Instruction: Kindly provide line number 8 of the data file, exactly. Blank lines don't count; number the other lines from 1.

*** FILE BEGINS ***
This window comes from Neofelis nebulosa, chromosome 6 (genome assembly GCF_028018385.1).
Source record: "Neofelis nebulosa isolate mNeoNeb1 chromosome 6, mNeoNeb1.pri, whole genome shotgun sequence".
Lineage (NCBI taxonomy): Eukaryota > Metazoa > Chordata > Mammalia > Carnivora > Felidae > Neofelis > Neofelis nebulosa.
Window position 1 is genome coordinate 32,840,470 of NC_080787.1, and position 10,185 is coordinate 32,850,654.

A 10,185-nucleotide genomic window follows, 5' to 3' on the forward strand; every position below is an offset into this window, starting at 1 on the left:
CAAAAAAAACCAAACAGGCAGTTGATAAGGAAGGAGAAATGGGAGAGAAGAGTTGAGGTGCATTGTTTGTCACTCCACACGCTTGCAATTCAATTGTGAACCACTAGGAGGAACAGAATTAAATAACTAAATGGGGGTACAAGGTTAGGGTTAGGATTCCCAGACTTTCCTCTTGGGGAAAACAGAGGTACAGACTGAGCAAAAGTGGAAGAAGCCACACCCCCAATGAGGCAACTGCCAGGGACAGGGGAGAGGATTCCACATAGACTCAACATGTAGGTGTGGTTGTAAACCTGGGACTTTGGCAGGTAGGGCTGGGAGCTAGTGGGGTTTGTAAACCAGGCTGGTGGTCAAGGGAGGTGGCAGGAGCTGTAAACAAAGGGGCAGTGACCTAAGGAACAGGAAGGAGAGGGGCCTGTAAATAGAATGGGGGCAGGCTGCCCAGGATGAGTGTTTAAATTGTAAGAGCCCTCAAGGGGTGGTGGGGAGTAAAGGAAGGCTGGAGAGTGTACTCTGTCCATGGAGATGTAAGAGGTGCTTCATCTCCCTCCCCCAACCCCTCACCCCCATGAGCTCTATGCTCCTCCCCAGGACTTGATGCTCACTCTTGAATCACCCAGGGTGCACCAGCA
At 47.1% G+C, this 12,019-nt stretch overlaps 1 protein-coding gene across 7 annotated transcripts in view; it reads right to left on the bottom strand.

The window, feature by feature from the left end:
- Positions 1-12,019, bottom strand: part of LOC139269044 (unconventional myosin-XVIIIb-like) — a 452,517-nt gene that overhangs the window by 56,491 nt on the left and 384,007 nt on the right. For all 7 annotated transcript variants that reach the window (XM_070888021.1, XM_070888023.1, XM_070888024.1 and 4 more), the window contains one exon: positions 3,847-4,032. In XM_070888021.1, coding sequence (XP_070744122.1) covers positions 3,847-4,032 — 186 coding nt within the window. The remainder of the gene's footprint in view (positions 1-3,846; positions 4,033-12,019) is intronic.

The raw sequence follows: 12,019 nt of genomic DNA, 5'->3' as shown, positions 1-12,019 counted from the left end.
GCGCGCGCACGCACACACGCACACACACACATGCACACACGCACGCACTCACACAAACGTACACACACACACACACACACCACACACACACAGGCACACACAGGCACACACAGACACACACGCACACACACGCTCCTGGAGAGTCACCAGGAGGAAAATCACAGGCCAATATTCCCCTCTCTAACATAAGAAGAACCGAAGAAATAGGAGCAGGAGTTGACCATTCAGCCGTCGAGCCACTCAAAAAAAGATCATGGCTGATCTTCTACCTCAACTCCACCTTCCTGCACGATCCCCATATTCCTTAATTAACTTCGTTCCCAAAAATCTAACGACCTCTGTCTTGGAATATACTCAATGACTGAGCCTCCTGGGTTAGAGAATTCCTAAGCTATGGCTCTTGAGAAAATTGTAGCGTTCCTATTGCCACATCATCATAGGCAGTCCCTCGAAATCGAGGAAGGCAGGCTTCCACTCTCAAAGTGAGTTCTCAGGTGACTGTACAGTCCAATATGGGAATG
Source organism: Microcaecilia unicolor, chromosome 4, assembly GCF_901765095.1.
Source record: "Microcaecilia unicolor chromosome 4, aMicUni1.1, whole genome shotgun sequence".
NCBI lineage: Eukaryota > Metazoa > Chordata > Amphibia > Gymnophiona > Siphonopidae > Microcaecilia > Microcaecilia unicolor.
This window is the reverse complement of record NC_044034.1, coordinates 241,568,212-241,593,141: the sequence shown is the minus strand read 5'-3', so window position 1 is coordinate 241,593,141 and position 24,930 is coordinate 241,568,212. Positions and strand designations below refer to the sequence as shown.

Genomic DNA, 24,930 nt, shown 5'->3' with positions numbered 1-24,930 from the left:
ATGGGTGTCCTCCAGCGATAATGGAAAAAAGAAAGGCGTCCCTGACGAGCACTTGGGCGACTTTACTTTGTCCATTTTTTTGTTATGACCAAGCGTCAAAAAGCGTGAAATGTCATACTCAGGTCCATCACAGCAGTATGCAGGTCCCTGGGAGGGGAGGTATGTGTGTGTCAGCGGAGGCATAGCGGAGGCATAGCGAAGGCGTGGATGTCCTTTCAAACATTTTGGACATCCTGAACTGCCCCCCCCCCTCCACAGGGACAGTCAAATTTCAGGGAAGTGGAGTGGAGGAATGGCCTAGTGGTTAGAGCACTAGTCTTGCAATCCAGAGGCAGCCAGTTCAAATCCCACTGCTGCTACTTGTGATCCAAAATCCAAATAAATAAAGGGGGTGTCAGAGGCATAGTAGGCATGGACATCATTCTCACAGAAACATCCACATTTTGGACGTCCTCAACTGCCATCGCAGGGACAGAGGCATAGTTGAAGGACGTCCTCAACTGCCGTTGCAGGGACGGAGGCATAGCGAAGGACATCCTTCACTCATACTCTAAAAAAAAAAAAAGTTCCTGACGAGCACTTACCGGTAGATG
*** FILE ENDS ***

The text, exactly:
The window, feature by feature from the left end: